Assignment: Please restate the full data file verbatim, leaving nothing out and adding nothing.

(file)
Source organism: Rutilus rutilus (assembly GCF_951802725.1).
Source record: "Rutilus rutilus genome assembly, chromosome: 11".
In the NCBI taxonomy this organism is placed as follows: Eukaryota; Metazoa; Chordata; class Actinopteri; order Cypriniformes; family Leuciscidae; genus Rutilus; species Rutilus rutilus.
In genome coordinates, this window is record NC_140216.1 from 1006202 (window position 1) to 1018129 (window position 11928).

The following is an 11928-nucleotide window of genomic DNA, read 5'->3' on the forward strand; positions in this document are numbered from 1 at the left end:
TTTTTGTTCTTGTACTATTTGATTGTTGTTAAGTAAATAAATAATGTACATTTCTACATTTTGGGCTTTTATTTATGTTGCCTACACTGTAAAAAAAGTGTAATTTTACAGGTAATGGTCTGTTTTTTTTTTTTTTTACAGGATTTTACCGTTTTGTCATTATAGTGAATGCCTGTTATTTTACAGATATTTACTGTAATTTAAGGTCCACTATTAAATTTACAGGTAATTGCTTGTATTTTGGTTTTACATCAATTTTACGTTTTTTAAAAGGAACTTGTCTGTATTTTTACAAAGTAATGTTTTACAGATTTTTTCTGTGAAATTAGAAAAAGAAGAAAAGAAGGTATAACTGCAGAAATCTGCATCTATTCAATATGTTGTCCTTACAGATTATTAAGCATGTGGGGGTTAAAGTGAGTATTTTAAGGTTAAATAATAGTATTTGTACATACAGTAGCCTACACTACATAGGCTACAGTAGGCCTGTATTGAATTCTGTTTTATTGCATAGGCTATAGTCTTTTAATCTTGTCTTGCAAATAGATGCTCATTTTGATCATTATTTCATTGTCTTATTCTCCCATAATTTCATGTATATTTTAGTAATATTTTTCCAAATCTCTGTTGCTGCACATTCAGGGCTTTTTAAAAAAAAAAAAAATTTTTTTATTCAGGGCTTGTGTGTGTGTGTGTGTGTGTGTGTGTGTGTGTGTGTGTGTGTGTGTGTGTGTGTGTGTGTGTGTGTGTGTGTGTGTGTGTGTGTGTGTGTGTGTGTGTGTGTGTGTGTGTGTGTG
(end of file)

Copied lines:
Source organism: Rutilus rutilus (assembly GCF_951802725.1).
Source record: "Rutilus rutilus genome assembly, chromosome: 11".
In the NCBI taxonomy this organism is placed as follows: Eukaryota; Metazoa; Chordata; class Actinopteri; order Cypriniformes; family Leuciscidae; genus Rutilus; species Rutilus rutilus.
In genome coordinates, this window is record NC_140216.1 from 1006202 (window position 1) to 1018129 (window position 11928).

The following is an 11928-nucleotide window of genomic DNA, read 5'->3' on the forward strand; positions in this document are numbered from 1 at the left end:
TTTTTGTTCTTGTACTATTTGATTGTTGTTAAGTAAATAAATAATGTACATTTCTACATTTTGGGCTTTTATTTATGTTGCCTACACTGTAAAAAAAGTGTAATTTTACAGGTAATGGTCTGTTTTTTTTTTTTTTTACAGGATTTTACCGTTTTGTCATTATAGTGAATGCCTGTTATTTTACAGATATTTACTGTAATTTAAGGTCCACTATTAAATTTACAGGTAATTGCTTGTATTTTGGTTTTACATCAATTTTACGTTTTTTAAAAGGAACTTGTCTGTATTTTTACAAAGTAATGTTTTACAGATTTTTTCTGTGAAATTAGAAAAAGAAGAAAAGAAGGTATAACTGCAGAAATCTGCATCTATTCAATATGTTGTCCTTACAGATTATTAAGCATGTGGGGGTTAAAGTGAGTATTTTAAGGTTAAATAATAGTATTTGTACATACAGTAGCCTACACTACATAGGCTACAGTAGGCCTGTATTGAATTCTGTTTTATTGCATAGGCTATAGTCTTTTAATCTTGTCTTGCAAATAGATGCTCATTTTGATCATTATTTCATTGTCTTATTCTCCCATAATTTCATGTATATTTTAGTAATATTTTTCCAAATCTCTGTTGCTGCACATTCAGGGCTTTTTAAAAAAAAAAAAAATTTTTTTATTCAGGGCTTGTGTGTGTGTGTGTGTGTGTGTGTGTGTGTGTGTGTGTGTGTGTGTGTGTGTGTGTGTGTGTGTGTGTGTGTGTGTGTGTGTGTGTGTGTGTGTGTGTGTGTGTGTGTGTGTGTG